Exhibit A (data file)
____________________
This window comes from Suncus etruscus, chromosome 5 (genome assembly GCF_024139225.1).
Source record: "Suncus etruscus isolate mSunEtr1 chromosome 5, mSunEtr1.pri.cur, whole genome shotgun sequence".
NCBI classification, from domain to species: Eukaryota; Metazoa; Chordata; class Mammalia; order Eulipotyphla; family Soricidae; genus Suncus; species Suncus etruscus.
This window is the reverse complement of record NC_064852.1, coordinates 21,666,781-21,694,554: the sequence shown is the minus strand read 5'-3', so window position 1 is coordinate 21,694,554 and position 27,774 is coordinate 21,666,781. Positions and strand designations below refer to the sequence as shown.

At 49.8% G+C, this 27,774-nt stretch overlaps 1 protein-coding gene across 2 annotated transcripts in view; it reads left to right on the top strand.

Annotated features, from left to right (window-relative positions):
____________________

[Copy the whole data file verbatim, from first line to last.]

This window comes from Suncus etruscus, chromosome 5 (genome assembly GCF_024139225.1).
Source record: "Suncus etruscus isolate mSunEtr1 chromosome 5, mSunEtr1.pri.cur, whole genome shotgun sequence".
NCBI classification, from domain to species: Eukaryota; Metazoa; Chordata; class Mammalia; order Eulipotyphla; family Soricidae; genus Suncus; species Suncus etruscus.
This window is the reverse complement of record NC_064852.1, coordinates 21,666,781-21,694,554: the sequence shown is the minus strand read 5'-3', so window position 1 is coordinate 21,694,554 and position 27,774 is coordinate 21,666,781. Positions and strand designations below refer to the sequence as shown.

At 49.8% G+C, this 27,774-nt stretch overlaps 1 protein-coding gene across 2 annotated transcripts in view; it reads left to right on the top strand.

Annotated features, from left to right (window-relative positions):